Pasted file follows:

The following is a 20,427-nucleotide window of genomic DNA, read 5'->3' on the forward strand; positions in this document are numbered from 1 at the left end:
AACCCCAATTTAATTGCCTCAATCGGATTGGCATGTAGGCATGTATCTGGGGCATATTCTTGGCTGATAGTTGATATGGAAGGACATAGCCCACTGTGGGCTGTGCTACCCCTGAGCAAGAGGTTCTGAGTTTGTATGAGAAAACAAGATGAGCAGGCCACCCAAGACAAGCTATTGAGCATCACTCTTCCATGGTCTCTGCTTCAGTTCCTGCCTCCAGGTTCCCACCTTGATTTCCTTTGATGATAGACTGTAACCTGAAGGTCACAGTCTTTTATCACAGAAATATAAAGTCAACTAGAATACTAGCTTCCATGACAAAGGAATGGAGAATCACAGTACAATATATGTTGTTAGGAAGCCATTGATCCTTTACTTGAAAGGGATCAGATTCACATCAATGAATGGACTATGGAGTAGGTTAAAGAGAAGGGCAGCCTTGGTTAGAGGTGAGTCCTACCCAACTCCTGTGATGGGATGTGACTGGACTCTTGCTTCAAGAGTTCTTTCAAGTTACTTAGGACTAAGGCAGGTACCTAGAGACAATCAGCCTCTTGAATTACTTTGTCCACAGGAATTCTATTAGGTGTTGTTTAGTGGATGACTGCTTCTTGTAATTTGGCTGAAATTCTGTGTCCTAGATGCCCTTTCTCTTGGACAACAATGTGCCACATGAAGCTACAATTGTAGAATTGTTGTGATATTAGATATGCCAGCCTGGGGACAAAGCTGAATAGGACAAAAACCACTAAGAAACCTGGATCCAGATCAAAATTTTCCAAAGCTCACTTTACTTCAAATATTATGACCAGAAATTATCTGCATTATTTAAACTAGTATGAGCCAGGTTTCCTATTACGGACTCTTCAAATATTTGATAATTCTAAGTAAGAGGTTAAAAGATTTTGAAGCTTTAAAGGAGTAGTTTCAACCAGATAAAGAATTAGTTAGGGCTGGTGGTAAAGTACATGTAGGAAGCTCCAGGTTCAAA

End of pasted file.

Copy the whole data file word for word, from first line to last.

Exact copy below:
The following is a 20,427-nucleotide window of genomic DNA, read 5'->3' on the forward strand; positions in this document are numbered from 1 at the left end:
AACCCCAATTTAATTGCCTCAATCGGATTGGCATGTAGGCATGTATCTGGGGCATATTCTTGGCTGATAGTTGATATGGAAGGACATAGCCCACTGTGGGCTGTGCTACCCCTGAGCAAGAGGTTCTGAGTTTGTATGAGAAAACAAGATGAGCAGGCCACCCAAGACAAGCTATTGAGCATCACTCTTCCATGGTCTCTGCTTCAGTTCCTGCCTCCAGGTTCCCACCTTGATTTCCTTTGATGATAGACTGTAACCTGAAGGTCACAGTCTTTTATCACAGAAATATAAAGTCAACTAGAATACTAGCTTCCATGACAAAGGAATGGAGAATCACAGTACAATATATGTTGTTAGGAAGCCATTGATCCTTTACTTGAAAGGGATCAGATTCACATCAATGAATGGACTATGGAGTAGGTTAAAGAGAAGGGCAGCCTTGGTTAGAGGTGAGTCCTACCCAACTCCTGTGATGGGATGTGACTGGACTCTTGCTTCAAGAGTTCTTTCAAGTTACTTAGGACTAAGGCAGGTACCTAGAGACAATCAGCCTCTTGAATTACTTTGTCCACAGGAATTCTATTAGGTGTTGTTTAGTGGATGACTGCTTCTTGTAATTTGGCTGAAATTCTGTGTCCTAGATGCCCTTTCTCTTGGACAACAATGTGCCACATGAAGCTACAATTGTAGAATTGTTGTGATATTAGATATGCCAGCCTGGGGACAAAGCTGAATAGGACAAAAACCACTAAGAAACCTGGATCCAGATCAAAATTTTCCAAAGCTCACTTTACTTCAAATATTATGACCAGAAATTATCTGCATTATTTAAACTAGTATGAGCCAGGTTTCCTATTACGGACTCTTCAAATATTTGATAATTCTAAGTAAGAGGTTAAAAGATTTTGAAGCTTTAAAGGAGTAGTTTCAACCAGATAAAGAATTAGTTAGGGCTGGTGGTAAAGTACATGTAGGAAGCTCCAGGTTCAAA